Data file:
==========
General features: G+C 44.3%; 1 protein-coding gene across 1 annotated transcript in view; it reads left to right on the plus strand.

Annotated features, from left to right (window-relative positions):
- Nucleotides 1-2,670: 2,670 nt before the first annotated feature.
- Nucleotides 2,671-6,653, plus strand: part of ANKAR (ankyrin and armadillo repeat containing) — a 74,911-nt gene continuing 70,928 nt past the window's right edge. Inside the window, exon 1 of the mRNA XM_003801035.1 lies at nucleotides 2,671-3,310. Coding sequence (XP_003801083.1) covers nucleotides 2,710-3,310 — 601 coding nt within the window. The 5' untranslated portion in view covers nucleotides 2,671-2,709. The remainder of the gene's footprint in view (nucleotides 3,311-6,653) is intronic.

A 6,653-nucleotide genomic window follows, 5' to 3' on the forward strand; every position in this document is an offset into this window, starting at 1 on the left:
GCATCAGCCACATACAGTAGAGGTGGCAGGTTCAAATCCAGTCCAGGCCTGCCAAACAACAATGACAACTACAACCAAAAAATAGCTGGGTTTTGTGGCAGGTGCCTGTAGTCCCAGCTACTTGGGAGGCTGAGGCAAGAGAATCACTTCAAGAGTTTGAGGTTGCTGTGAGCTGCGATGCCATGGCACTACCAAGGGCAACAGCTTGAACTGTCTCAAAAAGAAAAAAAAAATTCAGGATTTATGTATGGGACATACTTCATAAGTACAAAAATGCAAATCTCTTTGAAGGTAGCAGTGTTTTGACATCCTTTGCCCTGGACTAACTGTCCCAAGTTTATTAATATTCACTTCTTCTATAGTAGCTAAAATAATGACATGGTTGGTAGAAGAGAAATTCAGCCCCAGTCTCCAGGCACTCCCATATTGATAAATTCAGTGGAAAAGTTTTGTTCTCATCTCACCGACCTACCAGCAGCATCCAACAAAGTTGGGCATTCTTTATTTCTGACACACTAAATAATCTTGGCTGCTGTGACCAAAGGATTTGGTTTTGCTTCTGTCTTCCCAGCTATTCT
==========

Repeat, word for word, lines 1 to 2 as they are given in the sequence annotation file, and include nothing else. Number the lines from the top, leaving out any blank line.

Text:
General features: G+C 44.3%; 1 protein-coding gene across 1 annotated transcript in view; it reads left to right on the plus strand.

Annotated features, from left to right (window-relative positions):